We believe that the food we eat is the first and most important step towards being healthy and, ultimately, happy. A poor diet can make you sick, which can dramatically effect the quality of your life. A healthy diet (I realise that what is considered healthy is still a matter for debate) will make or keep you well and provide the platform from which to enjoy life. So we regard searching out organic food, even if it is possibly more expensive, as a worthwhile investment.
In Brazil last year, we had to trek more than an hour each way along a beach to gather food - and not even organic food, although there was a weekly produce delivery almost to our doorstep that was great. In Chiang Mai, however, we are literally (above) within a stone's throw of an abundant organic market by the university.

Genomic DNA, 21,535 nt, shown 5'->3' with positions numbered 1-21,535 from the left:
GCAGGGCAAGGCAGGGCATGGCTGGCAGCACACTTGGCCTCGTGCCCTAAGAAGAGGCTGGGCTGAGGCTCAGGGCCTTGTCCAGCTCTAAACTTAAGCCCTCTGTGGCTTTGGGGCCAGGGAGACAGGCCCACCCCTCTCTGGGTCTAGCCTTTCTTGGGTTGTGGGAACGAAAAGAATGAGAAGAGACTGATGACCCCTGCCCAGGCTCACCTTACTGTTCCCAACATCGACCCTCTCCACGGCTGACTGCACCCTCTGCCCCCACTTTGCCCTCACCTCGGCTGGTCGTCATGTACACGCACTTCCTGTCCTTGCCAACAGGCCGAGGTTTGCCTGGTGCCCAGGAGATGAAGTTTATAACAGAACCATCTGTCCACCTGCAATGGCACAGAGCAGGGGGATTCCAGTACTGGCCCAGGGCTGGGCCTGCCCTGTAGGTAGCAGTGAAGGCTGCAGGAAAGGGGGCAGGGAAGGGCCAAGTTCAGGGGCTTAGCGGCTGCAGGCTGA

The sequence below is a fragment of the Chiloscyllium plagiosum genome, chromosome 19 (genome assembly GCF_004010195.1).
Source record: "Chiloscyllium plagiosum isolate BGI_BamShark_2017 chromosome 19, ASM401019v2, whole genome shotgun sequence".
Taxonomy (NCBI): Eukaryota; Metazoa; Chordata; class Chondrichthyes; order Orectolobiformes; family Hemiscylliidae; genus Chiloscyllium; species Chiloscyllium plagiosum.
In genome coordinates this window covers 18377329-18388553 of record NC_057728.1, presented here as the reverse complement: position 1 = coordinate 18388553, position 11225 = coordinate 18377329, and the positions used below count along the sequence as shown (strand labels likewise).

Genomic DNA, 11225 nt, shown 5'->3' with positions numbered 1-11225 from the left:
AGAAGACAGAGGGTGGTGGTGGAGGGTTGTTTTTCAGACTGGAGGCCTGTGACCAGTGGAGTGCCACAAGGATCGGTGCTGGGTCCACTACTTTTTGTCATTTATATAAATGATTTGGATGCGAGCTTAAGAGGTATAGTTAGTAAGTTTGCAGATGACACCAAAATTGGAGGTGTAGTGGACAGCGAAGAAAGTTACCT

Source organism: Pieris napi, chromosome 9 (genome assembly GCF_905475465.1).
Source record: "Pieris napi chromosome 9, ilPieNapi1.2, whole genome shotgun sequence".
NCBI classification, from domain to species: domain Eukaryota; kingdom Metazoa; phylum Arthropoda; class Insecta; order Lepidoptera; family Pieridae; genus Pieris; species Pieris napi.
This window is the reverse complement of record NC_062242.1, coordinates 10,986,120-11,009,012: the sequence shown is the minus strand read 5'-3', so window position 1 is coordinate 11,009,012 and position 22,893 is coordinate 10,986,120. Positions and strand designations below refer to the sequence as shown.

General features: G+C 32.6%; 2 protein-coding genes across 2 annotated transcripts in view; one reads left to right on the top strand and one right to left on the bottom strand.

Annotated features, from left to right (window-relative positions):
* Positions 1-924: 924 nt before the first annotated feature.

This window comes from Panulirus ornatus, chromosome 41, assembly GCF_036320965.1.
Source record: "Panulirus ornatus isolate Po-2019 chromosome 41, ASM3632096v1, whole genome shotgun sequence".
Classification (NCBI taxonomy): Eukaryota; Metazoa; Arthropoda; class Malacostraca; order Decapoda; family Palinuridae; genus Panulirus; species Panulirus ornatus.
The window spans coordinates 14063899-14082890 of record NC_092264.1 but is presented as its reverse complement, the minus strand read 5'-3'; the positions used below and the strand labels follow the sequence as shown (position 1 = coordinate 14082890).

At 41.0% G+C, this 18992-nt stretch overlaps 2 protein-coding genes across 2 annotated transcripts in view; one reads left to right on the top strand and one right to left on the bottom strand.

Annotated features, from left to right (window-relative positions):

It opens every Wednesday and Saturday and is best to arrive early. I go around 6am and the range of fresh vegetables is great - not to mention the smell of the herbs as you walk around.
There is fruit also, but mostly mango, banana, lychee - at least at this time of year. And there is cooked food being served and sold. On the street outside the market there are other traders offering oranges, pineapple, melons, jackfruit etc.
I usually take with me two large bags and fill them. I get broccoli, cauliflower, carrots, greens, avocados, bananas, lychee, passion fruit, celery, green beans, cucumber and sunflower sprouts - enough to last from one market day to the other. The cost: 480 baht (just under £10).
The four avocados - pretty decent sized ones - came to 44 baht (less than £1).
I've not yet seen large watermelons or durian. I get these elsewhere. As an example of cost, I recently purchased 10 coconuts, a 4kg watermelon and 3kg durian for £9.
There are a few other organic regular stops for us. The Doi Kham Royal Project (on Suthep and Canal Road junction), Rimpeng Supermarket (near the airport and Central Airport Plaza and more costly) and Baan Suan Pak, where I can buy packs of tempeh for just over 50 pence each.
Living in Chiang Mai has its pros and cons, but the fresh, organic produce available is definitely one of the major positives.